A year after the fall of The Gambia’s former ruler Yahya Jammeh, freedom of expression and the press is beginning to return to the country. The small West African country, surrounded by Senegal, saw the end of Jammeh’s 22-year rule last year.
Under Jammeh, media and dissent were often stifled. More than 110 journalists went into exile.
Among them was Baba Hydara, who returned to The Gambia from the US to take over the management of the daily newspaper, The Point, which was founded by his father and Pap Saine in 1992. Hydara’s father, Deyda, a journalist and activist for human rights and freedom of expression, was murdered in 2004.
By returning to his homeland, Hydara is determined to see his father’s killers pay, and promote the values of a free press.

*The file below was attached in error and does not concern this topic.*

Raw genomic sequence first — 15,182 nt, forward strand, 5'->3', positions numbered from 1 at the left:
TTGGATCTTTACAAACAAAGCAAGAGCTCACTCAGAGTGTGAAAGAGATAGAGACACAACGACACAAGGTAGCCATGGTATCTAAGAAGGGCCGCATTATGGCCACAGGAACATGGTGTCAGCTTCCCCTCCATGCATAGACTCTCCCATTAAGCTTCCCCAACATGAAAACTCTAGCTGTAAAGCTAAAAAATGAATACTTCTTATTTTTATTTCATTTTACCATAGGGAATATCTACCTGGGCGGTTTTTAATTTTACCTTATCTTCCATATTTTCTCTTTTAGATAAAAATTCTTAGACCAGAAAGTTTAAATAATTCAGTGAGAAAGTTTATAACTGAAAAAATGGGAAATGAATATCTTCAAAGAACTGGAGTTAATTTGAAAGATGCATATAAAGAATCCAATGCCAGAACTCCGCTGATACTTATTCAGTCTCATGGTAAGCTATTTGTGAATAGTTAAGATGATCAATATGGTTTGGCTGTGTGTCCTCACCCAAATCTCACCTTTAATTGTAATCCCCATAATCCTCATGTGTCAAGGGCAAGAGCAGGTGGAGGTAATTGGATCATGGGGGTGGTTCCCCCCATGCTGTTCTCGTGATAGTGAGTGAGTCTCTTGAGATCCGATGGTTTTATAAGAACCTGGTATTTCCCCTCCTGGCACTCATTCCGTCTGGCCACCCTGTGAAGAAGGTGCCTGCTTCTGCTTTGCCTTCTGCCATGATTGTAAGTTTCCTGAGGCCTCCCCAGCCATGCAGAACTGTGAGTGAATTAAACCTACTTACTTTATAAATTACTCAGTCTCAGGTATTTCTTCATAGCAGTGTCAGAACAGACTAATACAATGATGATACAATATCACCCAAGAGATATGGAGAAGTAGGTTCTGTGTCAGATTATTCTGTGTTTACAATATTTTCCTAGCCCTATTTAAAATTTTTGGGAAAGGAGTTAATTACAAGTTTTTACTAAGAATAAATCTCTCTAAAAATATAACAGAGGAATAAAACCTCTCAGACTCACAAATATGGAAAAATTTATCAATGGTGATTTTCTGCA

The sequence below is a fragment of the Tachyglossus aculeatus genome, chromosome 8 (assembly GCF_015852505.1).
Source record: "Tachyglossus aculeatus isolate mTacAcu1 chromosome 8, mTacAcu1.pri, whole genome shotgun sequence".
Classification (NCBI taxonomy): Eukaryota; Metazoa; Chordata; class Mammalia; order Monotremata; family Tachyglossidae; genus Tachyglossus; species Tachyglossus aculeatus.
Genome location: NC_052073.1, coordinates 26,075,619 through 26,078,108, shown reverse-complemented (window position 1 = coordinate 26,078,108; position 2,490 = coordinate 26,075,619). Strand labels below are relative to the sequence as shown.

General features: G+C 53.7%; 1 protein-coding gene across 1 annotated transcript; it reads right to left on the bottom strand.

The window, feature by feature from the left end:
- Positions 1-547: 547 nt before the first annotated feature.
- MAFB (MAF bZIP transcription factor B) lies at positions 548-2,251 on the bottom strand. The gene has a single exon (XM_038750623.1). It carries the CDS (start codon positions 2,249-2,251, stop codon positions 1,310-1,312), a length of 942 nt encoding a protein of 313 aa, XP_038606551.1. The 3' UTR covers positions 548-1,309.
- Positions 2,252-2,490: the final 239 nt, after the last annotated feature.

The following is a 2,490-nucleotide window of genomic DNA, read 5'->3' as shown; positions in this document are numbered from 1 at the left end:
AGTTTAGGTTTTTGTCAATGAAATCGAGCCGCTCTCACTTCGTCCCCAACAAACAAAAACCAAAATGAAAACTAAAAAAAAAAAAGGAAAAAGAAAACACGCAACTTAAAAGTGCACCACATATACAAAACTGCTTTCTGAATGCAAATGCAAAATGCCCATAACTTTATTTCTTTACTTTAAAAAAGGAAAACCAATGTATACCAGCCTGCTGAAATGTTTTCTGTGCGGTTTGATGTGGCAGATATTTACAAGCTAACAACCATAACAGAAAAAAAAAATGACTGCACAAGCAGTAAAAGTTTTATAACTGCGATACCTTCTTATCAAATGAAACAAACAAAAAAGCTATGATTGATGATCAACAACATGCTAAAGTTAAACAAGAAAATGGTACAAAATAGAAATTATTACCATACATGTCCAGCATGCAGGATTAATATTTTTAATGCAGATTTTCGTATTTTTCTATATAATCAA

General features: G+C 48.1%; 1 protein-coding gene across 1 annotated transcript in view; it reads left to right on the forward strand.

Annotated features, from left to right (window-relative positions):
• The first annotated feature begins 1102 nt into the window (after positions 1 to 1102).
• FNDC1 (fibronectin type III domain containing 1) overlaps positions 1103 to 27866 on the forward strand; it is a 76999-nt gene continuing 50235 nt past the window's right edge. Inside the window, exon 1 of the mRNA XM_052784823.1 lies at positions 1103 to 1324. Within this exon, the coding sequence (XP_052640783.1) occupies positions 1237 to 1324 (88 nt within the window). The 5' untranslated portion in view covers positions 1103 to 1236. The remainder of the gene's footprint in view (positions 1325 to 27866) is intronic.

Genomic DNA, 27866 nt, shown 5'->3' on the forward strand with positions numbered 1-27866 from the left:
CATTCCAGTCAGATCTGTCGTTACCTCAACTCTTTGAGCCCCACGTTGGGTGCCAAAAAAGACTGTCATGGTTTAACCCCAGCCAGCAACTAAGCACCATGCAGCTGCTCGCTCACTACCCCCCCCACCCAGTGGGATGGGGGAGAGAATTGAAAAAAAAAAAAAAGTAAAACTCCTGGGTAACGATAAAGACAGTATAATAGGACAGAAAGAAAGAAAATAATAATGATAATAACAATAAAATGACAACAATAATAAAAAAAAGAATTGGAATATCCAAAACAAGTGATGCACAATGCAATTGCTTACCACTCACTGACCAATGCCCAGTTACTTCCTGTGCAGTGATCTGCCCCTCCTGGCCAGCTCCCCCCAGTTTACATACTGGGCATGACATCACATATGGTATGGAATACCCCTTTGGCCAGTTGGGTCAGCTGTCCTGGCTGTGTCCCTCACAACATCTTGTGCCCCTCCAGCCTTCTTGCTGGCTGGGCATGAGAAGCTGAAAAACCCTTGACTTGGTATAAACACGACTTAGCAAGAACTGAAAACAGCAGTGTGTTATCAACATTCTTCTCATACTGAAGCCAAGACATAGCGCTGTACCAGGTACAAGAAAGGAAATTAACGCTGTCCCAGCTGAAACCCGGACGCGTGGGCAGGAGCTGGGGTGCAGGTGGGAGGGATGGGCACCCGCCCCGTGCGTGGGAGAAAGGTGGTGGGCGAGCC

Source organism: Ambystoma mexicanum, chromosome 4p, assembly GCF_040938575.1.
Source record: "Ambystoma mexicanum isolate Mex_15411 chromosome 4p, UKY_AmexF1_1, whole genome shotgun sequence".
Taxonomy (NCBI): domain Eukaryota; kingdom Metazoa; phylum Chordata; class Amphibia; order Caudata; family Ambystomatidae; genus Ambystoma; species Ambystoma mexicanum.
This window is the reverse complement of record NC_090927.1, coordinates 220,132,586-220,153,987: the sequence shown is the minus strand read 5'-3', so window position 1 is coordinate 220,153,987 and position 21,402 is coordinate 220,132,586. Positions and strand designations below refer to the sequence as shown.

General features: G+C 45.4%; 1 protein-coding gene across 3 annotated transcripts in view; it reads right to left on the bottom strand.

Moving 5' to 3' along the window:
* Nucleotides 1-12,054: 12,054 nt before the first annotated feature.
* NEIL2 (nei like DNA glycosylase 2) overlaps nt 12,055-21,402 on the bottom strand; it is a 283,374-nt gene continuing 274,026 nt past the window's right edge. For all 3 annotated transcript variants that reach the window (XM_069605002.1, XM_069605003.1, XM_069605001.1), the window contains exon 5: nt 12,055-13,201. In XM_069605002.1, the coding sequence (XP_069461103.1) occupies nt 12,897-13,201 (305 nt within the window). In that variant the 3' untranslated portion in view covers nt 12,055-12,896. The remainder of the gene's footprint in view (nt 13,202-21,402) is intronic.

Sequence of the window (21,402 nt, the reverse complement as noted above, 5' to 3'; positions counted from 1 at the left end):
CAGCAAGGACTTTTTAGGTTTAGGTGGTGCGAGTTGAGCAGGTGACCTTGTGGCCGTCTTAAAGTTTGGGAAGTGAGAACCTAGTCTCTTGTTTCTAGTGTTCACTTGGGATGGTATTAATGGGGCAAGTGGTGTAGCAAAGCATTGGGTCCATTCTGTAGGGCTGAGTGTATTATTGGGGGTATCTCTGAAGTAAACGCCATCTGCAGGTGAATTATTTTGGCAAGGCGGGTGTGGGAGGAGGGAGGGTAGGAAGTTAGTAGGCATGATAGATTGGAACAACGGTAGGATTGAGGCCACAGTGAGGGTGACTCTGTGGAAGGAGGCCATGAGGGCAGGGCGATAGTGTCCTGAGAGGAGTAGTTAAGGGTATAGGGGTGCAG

“I left Gambia one month after my father’s murder,” Hydara told Al Jazeera.
“This was 13 years ago! Now that I’m back to my homeland, I want to do all I can to follow his steps and commitment for freedom of expression,” he added.
But laws, implemented under Jammeh, that restrict free speech and the media remain.
According to Information Minister Demba Jawo, a committee has been set up to examine media reform.
This committee, which includes the ministry’s technicians, members of the Journalists’ Union, press publishers, civil society members and the Ministry of Justice, began its work last month.